In re Wrongful Death of Daniel P. Soran

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Justia Opinion Summary

In 2011, Decedent died of injuries incurred in an automobile accident. Decedent was survived by his allegedly estranged wife, Laura Soran, and by his parents and sister. Decedent’s father, in his capacity as personal representative, brought a wrongful death claim brought against Robert Curran, the driver of the vehicle in which Decedent was a passenger when he died, and settled with Curran’s insurance providers for $400,000. A dispute subsequently arose between Decedent’s beneficiaries as to how the settlement proceeds should be distributed. The district court awarded Laura seventy-five percent of the settlement proceeds and divided the remainder among Decedent’s parents and sister. The Supreme Court reversed, holding that the district court’s distribution order was clearly erroneous in that it misapplied the burden of proof and improperly presumed damages in favor of Decedent’s wife where Decedent’s marital relationship was uncertain. Remanded.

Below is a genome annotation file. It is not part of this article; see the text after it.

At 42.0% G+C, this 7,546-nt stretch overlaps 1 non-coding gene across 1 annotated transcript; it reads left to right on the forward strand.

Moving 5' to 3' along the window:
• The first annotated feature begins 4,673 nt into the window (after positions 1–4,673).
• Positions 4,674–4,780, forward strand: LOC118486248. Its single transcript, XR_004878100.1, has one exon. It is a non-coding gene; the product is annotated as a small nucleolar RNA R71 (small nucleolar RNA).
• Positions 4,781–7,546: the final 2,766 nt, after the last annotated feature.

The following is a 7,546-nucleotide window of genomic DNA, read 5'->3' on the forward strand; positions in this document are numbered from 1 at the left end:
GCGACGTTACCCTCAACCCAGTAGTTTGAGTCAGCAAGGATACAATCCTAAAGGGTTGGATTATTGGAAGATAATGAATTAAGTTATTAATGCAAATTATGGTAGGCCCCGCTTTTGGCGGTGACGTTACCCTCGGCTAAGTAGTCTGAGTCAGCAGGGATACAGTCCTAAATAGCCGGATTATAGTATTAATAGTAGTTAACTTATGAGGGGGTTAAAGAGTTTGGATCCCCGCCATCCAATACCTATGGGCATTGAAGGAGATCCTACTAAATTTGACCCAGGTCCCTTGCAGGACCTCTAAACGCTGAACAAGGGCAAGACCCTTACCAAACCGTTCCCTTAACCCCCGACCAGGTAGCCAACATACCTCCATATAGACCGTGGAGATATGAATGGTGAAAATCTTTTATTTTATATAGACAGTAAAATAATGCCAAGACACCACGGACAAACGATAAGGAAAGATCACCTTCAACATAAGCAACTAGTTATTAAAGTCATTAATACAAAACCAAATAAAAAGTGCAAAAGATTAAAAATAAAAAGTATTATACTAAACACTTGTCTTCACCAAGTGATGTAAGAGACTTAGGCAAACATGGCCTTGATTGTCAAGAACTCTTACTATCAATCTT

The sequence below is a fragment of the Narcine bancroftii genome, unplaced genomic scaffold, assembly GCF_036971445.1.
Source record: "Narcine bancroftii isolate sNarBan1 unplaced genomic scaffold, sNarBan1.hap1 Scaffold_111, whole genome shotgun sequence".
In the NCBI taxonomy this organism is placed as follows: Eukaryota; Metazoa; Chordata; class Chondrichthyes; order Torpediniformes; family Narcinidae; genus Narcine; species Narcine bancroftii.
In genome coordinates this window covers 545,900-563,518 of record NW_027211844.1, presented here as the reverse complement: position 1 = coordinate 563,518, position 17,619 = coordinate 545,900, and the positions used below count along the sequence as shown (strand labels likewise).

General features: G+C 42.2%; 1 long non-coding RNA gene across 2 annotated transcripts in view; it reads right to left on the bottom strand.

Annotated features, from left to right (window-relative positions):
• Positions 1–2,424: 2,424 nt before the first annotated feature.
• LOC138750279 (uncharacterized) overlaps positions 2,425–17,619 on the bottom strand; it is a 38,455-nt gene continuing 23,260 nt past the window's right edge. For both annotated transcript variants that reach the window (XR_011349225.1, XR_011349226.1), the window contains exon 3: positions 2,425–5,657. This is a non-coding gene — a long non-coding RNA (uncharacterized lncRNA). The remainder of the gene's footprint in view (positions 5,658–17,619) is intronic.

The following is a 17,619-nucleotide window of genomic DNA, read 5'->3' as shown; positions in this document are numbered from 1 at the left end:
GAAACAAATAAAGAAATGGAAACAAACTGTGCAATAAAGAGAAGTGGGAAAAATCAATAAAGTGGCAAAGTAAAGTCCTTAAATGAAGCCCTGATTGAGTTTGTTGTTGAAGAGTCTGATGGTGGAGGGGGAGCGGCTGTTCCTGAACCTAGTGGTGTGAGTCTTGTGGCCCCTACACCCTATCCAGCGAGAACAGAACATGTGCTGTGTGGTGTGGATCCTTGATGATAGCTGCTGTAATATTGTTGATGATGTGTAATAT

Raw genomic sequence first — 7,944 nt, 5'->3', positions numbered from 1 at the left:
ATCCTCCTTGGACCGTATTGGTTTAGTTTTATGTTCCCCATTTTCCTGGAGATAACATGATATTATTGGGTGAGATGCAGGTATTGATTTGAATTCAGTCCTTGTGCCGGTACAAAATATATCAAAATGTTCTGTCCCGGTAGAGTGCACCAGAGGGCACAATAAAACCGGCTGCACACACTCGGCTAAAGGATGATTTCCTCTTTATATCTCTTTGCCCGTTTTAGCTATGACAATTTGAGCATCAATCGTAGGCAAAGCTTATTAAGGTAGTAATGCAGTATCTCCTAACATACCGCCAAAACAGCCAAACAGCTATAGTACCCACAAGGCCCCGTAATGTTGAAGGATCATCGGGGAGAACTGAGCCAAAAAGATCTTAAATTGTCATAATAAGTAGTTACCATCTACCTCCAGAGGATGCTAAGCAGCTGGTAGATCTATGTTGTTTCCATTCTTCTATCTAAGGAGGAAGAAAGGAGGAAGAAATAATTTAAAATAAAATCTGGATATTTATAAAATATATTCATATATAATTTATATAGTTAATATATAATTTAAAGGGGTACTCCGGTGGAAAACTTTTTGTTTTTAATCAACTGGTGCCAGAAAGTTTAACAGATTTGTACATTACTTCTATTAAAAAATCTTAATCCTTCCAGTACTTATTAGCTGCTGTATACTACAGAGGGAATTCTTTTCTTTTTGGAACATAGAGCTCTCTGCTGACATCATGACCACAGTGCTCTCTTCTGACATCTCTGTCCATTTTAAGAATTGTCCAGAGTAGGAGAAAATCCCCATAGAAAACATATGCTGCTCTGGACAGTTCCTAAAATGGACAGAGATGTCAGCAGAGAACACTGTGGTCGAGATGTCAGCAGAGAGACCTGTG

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IN THE SUPREME COURT, STATE OF WYOMING 2014 WY 28 OCTOBER TERM, A.D. 2013 February 25, 2014 IN THE MATTER OF THE WRONGFUL DEATH OF DANIEL P. SORAN, II, DAN SORAN, PERSONAL REPRESENTATIVE: DAN SORAN, LYNETTE SORAN and SARAH SORAN, Appellants (Plaintiffs), S-13-0098 v. LAURA SORAN, Appellee (Plaintiff). Appeal from the District Court of Laramie County The Honorable Thomas T.C. Campbell, Judge Representing Appellants: Thomas B. Jubin of Jubin & Zerga, LLC, Cheyenne, WY, and Michael L. Weiner of Yaeger, Jungbauer & Barczak, PLC, Saint Paul, MN. Argument by Mr. Jubin. Representing Appellee: Scott W. Meier, Lucas Buckley, and Traci L. Lacock of Hathaway & Kunz, P.C., Cheyenne, WY. Argument by Mr. Meier. Before KITE, C.J., and HILL, VOIGT*, BURKE, and DAVIS, JJ. *Justice Voigt retired effective January 3, 2014. NOTICE: This opinion is subject to formal revision before publication in Pacific Reporter Third. Readers are requested to notify the Clerk of the Supreme Court, Supreme Court Building, Cheyenne, Wyoming 82002, of any typographical or other formal errors so that correction may be made before final publication in the permanent volume. HILL, Justice. [¶1] This case involves a wrongful death claim brought on behalf of the beneficiaries of Daniel P. Soran, II (Decedent). Decedent s father, in his capacity as personal representative, settled the wrongful death claim with the applicable liability insurance companies for $400,000. Thereafter, a dispute arose between the beneficiaries as to how the settlement proceeds should be distributed, with Decedent s allegedly estranged wife, Laura Soran, on one side, and Decedent s parents and sister on the other side. Following a bench trial on distribution of the damages, the district court awarded Laura Soran 75% of the settlement proceeds and divided the remainder of the proceeds among Decedent s parents and sister. Decedent s parents and sister appeal, contending that the court erred in imposing on them the burden to disprove Laura Soran s damages and that the court s distribution was clearly erroneous in light of the evidence. We reverse and remand for proceedings consistent with the direction herein. ISSUES [¶2] Decedent s parents and sister, Appellants, present the issues for our review as follows: 1. The trial court erred as a matter of law, in imposing the burden upon other beneficiaries to disprove the estranged wife s claim to wrongful death damages. 2. When distributing settlement proceeds to wrongful death beneficiaries, the trial court s decision to award 75% of these proceeds to the estranged wife was clearly erroneous where the evidence proved a clear and unquestionable mutual intent to end the marriage, and where the estranged wife failed to prove the loss of a future relationship with the decedent. FACTS [¶3] On February 19, 2011, Decedent died of injuries sustained in an automobile accident. Decedent was survived by his wife, Laura Soran, by his parents, Dan and Lynette Soran, and by his sister, Sarah Soran. Robert A. Curran was the driver of the vehicle in which Decedent was a passenger when he died, and Decedent s father, Dan Soran, in his capacity as wrongful death personal representative, settled with Curran s insurance providers for the sum of $400,000. A dispute arose between Decedent s beneficiaries as to how the settlement proceeds should be distributed. On October 18, 2011, Dan Soran, again in his personal representative capacity, filed a Rule 67 motion to 1 deposit the settlement proceeds for holding by the clerk of court until such time as their proper distribution among Decedent s survivors could be determined. [¶4] On February 4, 2013, a bench trial was held to determine distribution of the settlement proceeds. Decedent s parents and sister were represented on one side of the dispute, and they framed the dispute in their pretrial memorandum as follows: The remaining dispute lays between, on the one hand, Daniel s estranged wife Laura Soran, and on the other, Daniel s immediate family, consisting of his father, mother, and sister (respectively Dan, Lynn and Sarah Soran). Daniel s parents and sister collectively dispute the portion claimed by Laura, based on evidence that the marriage between Daniel and Laura was irretrievably broken, and that Daniel had unquestionably planned to divorce Laura. In addition to presenting evidence showing the extremely close, loving and ongoing relationship between Daniel and his parents and sister, an additional focus at trial will be on the extensive evidence documenting Daniel s intent to end his marriage to Laura, refuting her damage claims. [¶5] Decedent s wife, Laura Soran, was represented on the other side of the dispute, and she described the dispute as follows in her pretrial memorandum: Laura Soran claims that she has significant damages resulting from the death of her husband, Daniel P. Soran, II. Laura Soran s damages include economic damages of loss of support as well as non-economic damages resulting from the loss of care[,] comfort and society of Decedent. On information and belief, the other wrongful death beneficiaries claim that they have damages resulting from the death of Decedent and further claim that Laura Soran and Decedent s marriage would have ended in divorce and that, therefore, Laura Soran s damages in this matter are limited to the care, comfort, society and support that Laura Soran would have received prior to any divorce. Laura Soran denies that her marriage would have ended in divorce. [¶6] At trial, Decedent s parents and sister submitted evidence of their close relationship with Decedent. They also presented evidence, through testimony and exhibits, including copies of text messages, and divorce documents, that Decedent and his wife were living separately within their home, that Decedent s wife was making plans 2 to move from the home, and that Decedent and his wife had divided property, had found new homes for their pets, and were planning to divorce. Laura Soran, on the other hand, testified that she felt Decedent had a drinking problem, that the actions she had taken toward divorce in the months before Decedent s death were intended to force him to get help, and that she was not certain that she and Decedent would ultimately have divorced. She also testified concerning the economic loss she suffered as a result of Decedent s death and the loss she suffered as a result of losing the companionship of Decedent, who she described as her best friend. [¶7] On February 25, 2013, the district court issued its order distributing the settlement proceeds. The court ordered Decedent s wife, Laura Soran, to receive a 75% share of the settlement proceeds, Decedent s parents to each receive a 10% share, and Decedent's sister to receive a 5% share. Decedent s parents and sister timely filed a notice of appeal. STANDARD OF REVIEW [¶8] The parties claims to distribution of the wrongful death settlement proceeds were tried to the court, and we therefore apply the following standard of review: Following a bench trial, this court reviews a district court s findings and conclusions using a clearly erroneous standard for the factual findings and a de novo standard for the conclusions of law. Piroschak v. Whelan, 2005 WY 26, ¶ 7, 106 P.3d 887, 890 (Wyo. 2005). The factual findings of a judge are not entitled to the limited review afforded a jury verdict. While the findings are presumptively correct, the appellate court may examine all of the properly admissible evidence in the record. Due regard is given to the opportunity of the trial judge to assess the credibility of the witnesses, and our review does not entail re-weighing disputed evidence. Findings of fact will not be set aside unless they are clearly erroneous. A finding is clearly erroneous when, although there is evidence to support it, the reviewing court on the entire evidence is left with the definite and firm conviction that a mistake has been committed. Piroschak, ¶ 7, 106 P.3d at 890. Findings may not be set aside because we would have reached a different result. Harber v. Jense [Jensen], 2004 WY 104, ¶ 7, 97 P.3d 57, 60 (Wyo. 2004). Further, 3 we assume that the evidence of the prevailing party below is true and give that party every reasonable inference that can fairly and reasonably be drawn from it. We do not substitute ourselves for the trial court as a finder of facts; instead we defer to those findings unless they are unsupported by the record or erroneous as a matter of law. Id. Pennant Service Co., Inc. v. True Oil Co., LLC, 2011 WY 40, ¶ 7, 249 P.3d 698, 703 (Wyo. 2011) (quoting Hofstad v. Christie, 2010 WY 134, ¶ 7, 240 P.3d 816, 818 (Wyo. 2010)) (some citations omitted). We review the district court s conclusions of law de novo. Lieberman v. Mossbrook, 2009 WY 65, ¶ 40, 208 P.3d 1296, 1308 (Wyo. 2009). Claman v. Popp, 2012 WY 92, ¶ 22, 279 P.3d 1003, 1012 (Wyo. 2012). DISCUSSION A. Burden of Proof [¶9] Decedent s parents and sister contend that in allocating the wrongful death settlement proceeds, the district court improperly shifted the burden to them to prove that Decedent s marriage to Laura Soran would not have continued had Decedent survived and thus improperly resolved any doubt on that question against them. Based on our review of the court s order, we must agree. [¶10] Wyoming s wrongful death statute provides as follows concerning damages: The court or jury, as the case may be, may award such damages, pecuniary and exemplary, as shall be deemed fair and just. Every person for whose benefit an action for wrongful death is brought may prove his respective damages, and the court or jury may award such person that amount of damages to which it considers such person entitled, including damages for loss of probable future companionship, society and comfort. Wyo. Stat. Ann. § 1-38-102(c) (LexisNexis 2013). Under Wyoming s wrongful death statute, [n]o damages can be awarded beyond those damages that are proven at trial. Knowles v. Corkill, 2002 WY 119, ¶ 25, 51 P.3d 859, 866 (Wyo. 2002). This Court has further explained: 4 Under the statute, damages are not presumed. Each individual participating must bring and prove their respective claim for damages. See Farmers Ins. Exchange v. Dahlheimer, 3 P.3d 820, 823 n. 1 (Wyo.2000) ( each person entitled to participate must establish damages ). Knowles, ¶ 23, 51 P.3d at 866. [¶11] The district court acknowledged the above-quoted burden of proof, but it then went on to state as follows concerning the evidence relating to Decedent s marriage (our emphasis added): 4. Having determined that Laura is a proper beneficiary under the wrongful death statute, the Court must address the effect of the evidence concerning her and Daniel s marriage. Initially, this Court notes that there is no Wyoming law specifically on point. Fair guidance can be found by the following statement in Recovery for Wrongful Death: The essence of the question of appropriate damages in death actions is, Has an appropriate plaintiff suffered compensable damage, and, if so, to what extent? This is the question the fact-finder must answer, not some separate question rife with moral connotations which might be, Should one who is guilty of marital misconduct or familial negligence be allowed to recover damages in spite of that misconduct or negligence? Thus the general rule as to the role of intra-family relations is that the right to maintain an action for the wrongful death is not destroyed entirely by less-than-perfect relations between spouses or by misconduct of either spouse so long as it does not culminate in a divorce. Rather, the relationship or misconduct may affect the amount of recovery. The general rule applies whether the benefits in question are defined by statute or determined by precedent. However, an action for compensation for the death of a purported spouse cannot be sustained where the marriage is shown to be invalid. 2 Stuart M. Speiser et al., Recovery for Wrongful Death § 9.1 (4th ed. 2005). 5 Plaintiff s (sic) argue that wrongful death recoveries are premised entirely on post-death damages and based on the evidence regarding Laura and Daniel s marriage they assert she cannot show any expectation of future support, care, comfort or companionship from Daniel. This argument is based largely on speculation about what would have happened between Daniel and Laura. While recognizing the Plaintiffs[ ] evidence regarding the status of the marriage, it must also consider the wife s testimony, and the uncertainty as to what would have happened. Of paramount importance to this Court is the fact that no divorce was signed or filed and the nature and quality of text message, friend and family testimony does not resolve the uncertainty in [P]laintiffs[ ] favor. [¶12] We agree with the district court s observation that less-than-perfect relations between spouses do not destroy the right of a spouse to maintain a wrongful death action but rather may affect the amount of any recovery. Our concern is with the court s analysis following this observation. [¶13] In evaluating the evidence, the court described the future of the marriage as speculative and uncertain. It then concluded that the evidence presented by Decedent s parents and sister was insufficient to resolve that uncertainty in their favor. Such a conclusion suggests that there is a presumption of damages in favor of a spouse that other damage claimants must overcome. As noted above, however, there is no such presumption under Wyoming s wrongful death statute, and each damage claimant must prove his or her claim to damages. Knowles, ¶ 23, 51 P.3d at 866. Thus, if there was an uncertainty as to any future relationship between Decedent and Laura Soran, that uncertainty did not shift the burden to the remaining damage claimants to prove that the relationship probably would have ended. Rather, the burden was on Laura Soran to prove that despite the uncertainty in the marital relationship, she had suffered a loss of probable future companionship, society and comfort. Wyo. Stat. Ann. § 1-38-102(c) (emphasis added). Because the court s decision shows that the court concluded that the uncertainty in the evidence weighed in favor of the party who bore the burden of proof, we find that the court erred in its analysis. [¶14] In so holding, we also reject Laura Soran s contention on appeal that the district court properly allocated the burden of proof because the question of the future viability of Decedent s marriage, which was a question raised by Decedent s parents and sister, was an affirmative defense. First, we note that the district court did not at any point in its analysis refer to the question as an affirmative defense or treat the question as an affirmative defense. Moreover, the question of the future viability of Decedent s 6 marriage simply is not an affirmative defense. This Court has defined an affirmative defense as follows: In pleading, matter asserted by defendant which, assuming the complaint to be true, constitutes a defense to it. A response to a plaintiff s claim which attacks the plaintiff s legal right to bring an action, as opposed to attacking the truth of claim . . . . Matter of Corman, 909 P.2d 966, 969 (Wyo. 1996) (quoting Black s Law Dictionary 60 (6th ed. 1990) (emphasis in original)). [¶15] The evidence presented by the Decedent s parents and sister relating to the Decedent s marriage was evidence presented to contradict Laura Soran s claim that she had suffered damages based on her loss of probable future companionship, society and comfort. This was evidence directed at the factual basis of Laura Soran s damages claim, not an assertion of a legal bar to her claim. Decedent s parents and sister thus did not assert an affirmative defense in response to Laura Soran s damages claim, and the district court s shifting of the burden of proof was not justified on this ground. B. 75% Award to Decedent s Wife [¶16] We turn next to the claim of Decedent s parents and sister that the district court s distribution of 75% of the settlement proceeds to Decedent s wife was clearly erroneous in light of the evidentiary record. In particular, they argue that Laura Soran s testimony that her divorce from Decedent was not imminent was too at odds with other evidence, including divorce documents and text messages exchanged between Decedent and Laura Soran, to be considered credible. They further argue that even if Laura Soran s testimony were credible, her testimony did little to substantiate that her marriage to Decedent was likely to continue. To that effect, Decedent s parents and sister cite, among other testimony, the following testimony of Laura Soran: Q. So you were going to get a divorce? A. I was trying. I didn t know what I was going to do. That would be [a] correct statement of I don t know what was going to happen. Q. When you took your name off his bank account[,] when he took his name off your bank account[,] was that an effort to try to get him to come around or would you agree that that s evidence that the two of you were splitting up? 7 A. I would agree that I didn t know what I was going to do, and he had asked me to take myself off the bank account. He was asking me to do these things, so I did them. [¶17] This Court does not substitute its judgment for that of the trier of fact on questions of witness credibility or the weight evidence should be given. Claman, ¶ 22, 279 P.3d at 1012. Our concern with the district court s findings and award in this case, however, does not stem from the weight or credibility determinations the court made. We are instead concerned with the inconsistencies evident in the court s findings and rulings. [¶18] In making the distribution award, the district court explained: In making this determination, the Court considered both the degree of the relationship (ie. spousal, parental, sibling) and the nature and quality of those relationships, as well as the decedent s likely future involvement in their lives. The Court, having listened to the claimants and reviewed the exhibits in this matter, concludes that the wife Laura Soran should receive 75%, the father Dan Soran 10%, the mother Lynette Soran [10%], and the sister Sarah Soren [5%]. [¶19] By this order, the district court declared that Decedent s wife met her burden of proving that she was entitled to 75% of the settlement proceeds based on her loss of probable future companionship, society and comfort. See Wyo. Stat. Ann. § 1-38102(c). Probable means [h]aving more evidence for than against; supported by evidence which inclines the mind to believe, but leaves some room for doubt; likely. Hamburg v. State, 820 P.2d 523, 529 (Wyo. 1991) (quoting Barrett v. Green River & Rock Springs Live Stock Co., 205 P. 742, 744 (Wyo. 1922)). If the court s settlement distribution were based on a finding that Decedent s wife had shown that her marriage was likely to continue, then perhaps we would be less troubled by the court s award. The court s order, however, contains an opposite finding. In particular, the court found that the future of Decedent s marriage to Laura Soran was uncertain and speculative. The decision thus rules on the one hand, that the future of Decedent s marriage was uncertain and speculative, but on the other hand, that Decedent s wife suffered the greater percentage of damages for loss of probable future companionship, society and comfort. [¶20] This Court cannot reconcile the district court s conflicting findings that Decedent s marital relationship was uncertain, and that Decedent s wife was entitled to an award of 75% of the settlement proceeds for loss of probable or likely future companionship, society and comfort. Moreover, the district court made no other or more specific findings to support its award or to otherwise reconcile the seemingly inconsistent findings. Given the inconsistencies in the district court s findings, we are left with a firm conviction that the court erred. In particular, it is apparent that the court s error in 8 applying the burden of proof carried through to the distribution of the settlement proceeds, and the order distributing the settlement proceeds must therefore be reversed. We remand for entry of a distribution order that is supported by findings sufficient to show application of the appropriate burden of proof, with no presumption in favor of any of the damage claimants. CONCLUSION [¶21] The district court s distribution order was clearly erroneous in that it misapplied the burden of proof and improperly presumed damages in favor of Decedent s wife. We reverse and remand for proceedings consistent our direction herein. 9